MT Skills Special: Leadership in the Community

Organisations across the private, public and third sectors are doing their bit to help solve the UK's high-level skills problem. MT looks at how they're faring.

by James Taylor
Last Updated: 09 Oct 2013
Solving the UK's high-level skills problem isn't just about education reform. All kinds of organisations across the private, public and third sectors can play a part in making sure that school leavers and graduates have more of the skills employers need. In recent years, for instance, some innovative charities have emerged that allow young people to give something back to their community while picking up valuable leadership and management experience. With the Government trying to push its Big Society agenda, that's a very timely concept.

One of the best-known examples is Teach First, which recruits a group of high-flying graduates every year and sends them off to teach in inner-city schools for a couple of years; some stay on in the teaching profession, but many then go off into the corporate world. The scheme is backed by various big companies, so TF alumni are guaranteed a foot in the door - but their teaching time also gives them skills that the people they're competing against in the job market might not have. So successful has Teach First been that founder Nat Wei has now been ennobled and put in charge of the Government's Big Society efforts.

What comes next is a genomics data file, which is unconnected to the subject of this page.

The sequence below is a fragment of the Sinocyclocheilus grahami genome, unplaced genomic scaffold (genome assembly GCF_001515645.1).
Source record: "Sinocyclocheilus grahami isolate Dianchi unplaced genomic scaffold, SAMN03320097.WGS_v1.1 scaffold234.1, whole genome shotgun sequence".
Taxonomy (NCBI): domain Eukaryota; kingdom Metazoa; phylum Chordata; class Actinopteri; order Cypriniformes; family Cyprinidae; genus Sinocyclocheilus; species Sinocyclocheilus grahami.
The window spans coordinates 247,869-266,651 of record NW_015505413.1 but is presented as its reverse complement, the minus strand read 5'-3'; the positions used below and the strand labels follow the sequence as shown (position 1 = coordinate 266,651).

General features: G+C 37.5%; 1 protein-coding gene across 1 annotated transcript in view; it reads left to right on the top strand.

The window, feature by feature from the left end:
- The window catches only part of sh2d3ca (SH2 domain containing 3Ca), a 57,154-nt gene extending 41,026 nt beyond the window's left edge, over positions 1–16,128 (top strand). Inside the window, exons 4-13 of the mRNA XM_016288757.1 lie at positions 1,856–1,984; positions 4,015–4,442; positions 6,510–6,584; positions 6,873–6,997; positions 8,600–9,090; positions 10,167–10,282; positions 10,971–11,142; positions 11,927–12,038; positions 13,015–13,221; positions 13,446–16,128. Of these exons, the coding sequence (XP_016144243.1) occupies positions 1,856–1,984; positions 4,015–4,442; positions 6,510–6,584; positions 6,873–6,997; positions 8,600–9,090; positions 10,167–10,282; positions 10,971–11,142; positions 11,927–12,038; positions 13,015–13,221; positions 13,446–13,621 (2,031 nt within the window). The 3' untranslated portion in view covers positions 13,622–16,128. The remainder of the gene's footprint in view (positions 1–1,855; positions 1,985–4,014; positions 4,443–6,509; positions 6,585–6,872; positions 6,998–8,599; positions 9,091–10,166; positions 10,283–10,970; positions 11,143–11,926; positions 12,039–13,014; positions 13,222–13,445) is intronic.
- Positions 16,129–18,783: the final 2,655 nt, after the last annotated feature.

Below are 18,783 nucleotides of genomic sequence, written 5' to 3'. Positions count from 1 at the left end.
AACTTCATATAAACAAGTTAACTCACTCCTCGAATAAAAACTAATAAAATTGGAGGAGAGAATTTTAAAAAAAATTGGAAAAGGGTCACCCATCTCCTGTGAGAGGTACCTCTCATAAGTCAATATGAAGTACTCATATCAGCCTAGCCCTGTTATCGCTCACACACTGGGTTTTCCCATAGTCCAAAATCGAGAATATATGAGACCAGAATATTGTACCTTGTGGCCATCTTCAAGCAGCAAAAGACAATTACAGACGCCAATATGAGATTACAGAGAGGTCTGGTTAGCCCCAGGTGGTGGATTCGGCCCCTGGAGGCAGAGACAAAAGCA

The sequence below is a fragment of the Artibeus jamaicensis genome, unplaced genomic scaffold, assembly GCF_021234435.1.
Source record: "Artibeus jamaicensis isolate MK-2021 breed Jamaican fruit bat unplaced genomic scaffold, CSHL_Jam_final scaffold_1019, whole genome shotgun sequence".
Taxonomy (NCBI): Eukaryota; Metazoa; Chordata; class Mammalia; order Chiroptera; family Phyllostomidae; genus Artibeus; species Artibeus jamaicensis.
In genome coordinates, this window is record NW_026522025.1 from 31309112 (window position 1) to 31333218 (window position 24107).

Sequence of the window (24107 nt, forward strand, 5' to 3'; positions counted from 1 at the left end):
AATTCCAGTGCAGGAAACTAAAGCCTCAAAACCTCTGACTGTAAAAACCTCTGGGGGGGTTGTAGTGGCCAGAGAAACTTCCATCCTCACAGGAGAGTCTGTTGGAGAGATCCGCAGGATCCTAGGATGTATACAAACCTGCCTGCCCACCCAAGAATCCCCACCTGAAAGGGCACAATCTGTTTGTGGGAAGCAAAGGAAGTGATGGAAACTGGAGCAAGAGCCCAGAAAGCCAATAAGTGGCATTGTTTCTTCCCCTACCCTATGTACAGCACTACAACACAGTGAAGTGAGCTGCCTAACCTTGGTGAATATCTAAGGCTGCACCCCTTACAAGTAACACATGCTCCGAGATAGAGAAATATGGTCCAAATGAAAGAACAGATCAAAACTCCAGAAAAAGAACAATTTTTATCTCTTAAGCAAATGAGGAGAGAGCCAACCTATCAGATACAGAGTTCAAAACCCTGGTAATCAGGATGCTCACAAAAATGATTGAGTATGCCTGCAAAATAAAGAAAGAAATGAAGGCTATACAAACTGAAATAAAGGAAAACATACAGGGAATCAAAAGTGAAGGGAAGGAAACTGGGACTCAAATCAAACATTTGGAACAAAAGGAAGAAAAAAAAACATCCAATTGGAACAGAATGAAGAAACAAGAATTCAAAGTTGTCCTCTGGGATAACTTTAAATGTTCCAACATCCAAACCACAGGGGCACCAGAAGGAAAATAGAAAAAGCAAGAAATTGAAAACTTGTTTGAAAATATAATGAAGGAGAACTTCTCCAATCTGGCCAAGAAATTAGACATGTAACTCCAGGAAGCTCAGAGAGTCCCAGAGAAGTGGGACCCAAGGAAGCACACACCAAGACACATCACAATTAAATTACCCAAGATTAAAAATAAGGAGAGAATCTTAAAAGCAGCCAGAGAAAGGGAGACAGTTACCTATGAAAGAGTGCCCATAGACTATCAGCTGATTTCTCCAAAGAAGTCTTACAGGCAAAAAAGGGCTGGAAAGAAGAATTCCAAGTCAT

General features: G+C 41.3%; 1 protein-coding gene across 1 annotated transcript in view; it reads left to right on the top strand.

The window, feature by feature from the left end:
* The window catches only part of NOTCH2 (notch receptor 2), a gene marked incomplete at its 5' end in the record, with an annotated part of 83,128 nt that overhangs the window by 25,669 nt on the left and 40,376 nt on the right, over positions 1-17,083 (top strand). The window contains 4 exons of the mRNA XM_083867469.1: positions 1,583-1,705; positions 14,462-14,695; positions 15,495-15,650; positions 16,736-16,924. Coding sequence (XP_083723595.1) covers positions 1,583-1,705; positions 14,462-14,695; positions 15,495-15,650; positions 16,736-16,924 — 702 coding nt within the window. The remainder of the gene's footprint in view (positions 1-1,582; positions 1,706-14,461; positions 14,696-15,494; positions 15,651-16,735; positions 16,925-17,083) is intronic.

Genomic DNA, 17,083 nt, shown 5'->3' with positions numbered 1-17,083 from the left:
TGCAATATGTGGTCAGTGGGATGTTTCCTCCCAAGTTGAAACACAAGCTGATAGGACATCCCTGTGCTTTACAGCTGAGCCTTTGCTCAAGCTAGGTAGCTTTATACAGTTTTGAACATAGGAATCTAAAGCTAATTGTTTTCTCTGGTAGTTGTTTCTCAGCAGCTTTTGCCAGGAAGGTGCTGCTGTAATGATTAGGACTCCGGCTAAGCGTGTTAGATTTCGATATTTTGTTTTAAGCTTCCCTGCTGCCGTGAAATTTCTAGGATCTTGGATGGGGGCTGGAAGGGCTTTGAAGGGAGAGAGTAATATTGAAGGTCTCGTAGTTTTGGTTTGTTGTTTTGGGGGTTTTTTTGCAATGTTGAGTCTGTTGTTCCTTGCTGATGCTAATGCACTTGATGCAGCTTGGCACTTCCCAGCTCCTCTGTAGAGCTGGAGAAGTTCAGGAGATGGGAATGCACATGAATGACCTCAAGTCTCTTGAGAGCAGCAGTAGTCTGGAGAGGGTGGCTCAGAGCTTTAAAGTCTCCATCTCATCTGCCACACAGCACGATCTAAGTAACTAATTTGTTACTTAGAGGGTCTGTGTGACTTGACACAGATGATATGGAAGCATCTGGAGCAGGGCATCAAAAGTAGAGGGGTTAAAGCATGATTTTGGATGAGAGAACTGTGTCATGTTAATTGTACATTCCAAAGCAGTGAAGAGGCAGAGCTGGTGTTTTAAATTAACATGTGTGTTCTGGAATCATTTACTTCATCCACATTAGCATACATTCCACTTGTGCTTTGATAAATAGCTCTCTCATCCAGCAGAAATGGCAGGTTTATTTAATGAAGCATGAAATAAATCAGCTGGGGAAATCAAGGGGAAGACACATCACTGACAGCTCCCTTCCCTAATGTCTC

A more recent example is City Year London. Also based on a US model (like Teach First), this new charity recruits a 'corps' of young people to spend ten months volunteering full-time in their community - which usually involves working in local schools as tutors and mentors, while leading after-school programmes and community projects. According to chief exec Sophie Livingstone, the work helps corps members improve their project planning, management, presentation and networking skills, standing them in good stead whatever they go on to do next. 'The idea is that City Year kick-starts a lifetime both of giving back and of being a responsible leader in whatever sector they end up in,' she tells MT.

Like Teach First, City Year is a good example of private and third sector collaboration. The scheme has various corporate partners, who don't just give money but also time - for training, mentoring and general CV and careers advice. Livingstone hopes that ultimately, she'll be able to generate even greater recognition among employers of the skills City Year alumni gain in the process of 'giving a year', so there'll be even more of a professional quid pro quo for its volunteers.

Teaching leadership and management in schools and universities is all well and good, but there's no substitute for experience. So schemes like this that push young people to learn these skills in the real world - and explicitly sell it in terms of improving their chances of future career success, not least by getting businesses involved in the process - should surely be encouraged.

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